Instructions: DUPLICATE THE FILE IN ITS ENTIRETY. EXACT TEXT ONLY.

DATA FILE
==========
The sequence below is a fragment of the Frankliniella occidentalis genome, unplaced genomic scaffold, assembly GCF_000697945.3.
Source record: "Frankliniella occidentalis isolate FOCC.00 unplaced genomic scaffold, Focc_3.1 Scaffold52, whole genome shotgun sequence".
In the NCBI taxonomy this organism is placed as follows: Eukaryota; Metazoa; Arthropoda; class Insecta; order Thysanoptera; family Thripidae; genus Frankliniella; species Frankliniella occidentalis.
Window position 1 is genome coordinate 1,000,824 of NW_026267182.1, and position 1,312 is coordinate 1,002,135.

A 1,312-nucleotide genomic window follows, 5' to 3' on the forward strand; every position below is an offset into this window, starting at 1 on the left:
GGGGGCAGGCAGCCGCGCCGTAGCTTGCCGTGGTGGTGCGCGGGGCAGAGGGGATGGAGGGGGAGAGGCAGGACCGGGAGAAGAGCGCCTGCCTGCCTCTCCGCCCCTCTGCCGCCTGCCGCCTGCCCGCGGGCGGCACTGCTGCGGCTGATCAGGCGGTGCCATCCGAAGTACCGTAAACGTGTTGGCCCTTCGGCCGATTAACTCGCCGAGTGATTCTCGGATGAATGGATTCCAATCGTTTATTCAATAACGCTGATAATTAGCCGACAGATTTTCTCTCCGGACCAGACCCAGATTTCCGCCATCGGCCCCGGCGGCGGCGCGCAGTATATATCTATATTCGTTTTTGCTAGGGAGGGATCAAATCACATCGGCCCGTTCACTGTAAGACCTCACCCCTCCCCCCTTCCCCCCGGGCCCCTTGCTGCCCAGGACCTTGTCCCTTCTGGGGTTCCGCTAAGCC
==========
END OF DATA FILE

The sequence below is a fragment of the Frankliniella occidentalis genome, unplaced genomic scaffold, assembly GCF_000697945.3.
Source record: "Frankliniella occidentalis isolate FOCC.00 unplaced genomic scaffold, Focc_3.1 Scaffold52, whole genome shotgun sequence".
In the NCBI taxonomy this organism is placed as follows: Eukaryota; Metazoa; Arthropoda; class Insecta; order Thysanoptera; family Thripidae; genus Frankliniella; species Frankliniella occidentalis.
Window position 1 is genome coordinate 1,000,824 of NW_026267182.1, and position 1,312 is coordinate 1,002,135.

A 1,312-nucleotide genomic window follows, 5' to 3' on the forward strand; every position below is an offset into this window, starting at 1 on the left:
GGGGGCAGGCAGCCGCGCCGTAGCTTGCCGTGGTGGTGCGCGGGGCAGAGGGGATGGAGGGGGAGAGGCAGGACCGGGAGAAGAGCGCCTGCCTGCCTCTCCGCCCCTCTGCCGCCTGCCGCCTGCCCGCGGGCGGCACTGCTGCGGCTGATCAGGCGGTGCCATCCGAAGTACCGTAAACGTGTTGGCCCTTCGGCCGATTAACTCGCCGAGTGATTCTCGGATGAATGGATTCCAATCGTTTATTCAATAACGCTGATAATTAGCCGACAGATTTTCTCTCCGGACCAGACCCAGATTTCCGCCATCGGCCCCGGCGGCGGCGCGCAGTATATATCTATATTCGTTTTTGCTAGGGAGGGATCAAATCACATCGGCCCGTTCACTGTAAGACCTCACCCCTCCCCCCTTCCCCCCGGGCCCCTTGCTGCCCAGGACCTTGTCCCTTCTGGGGTTCCGCTAAGCC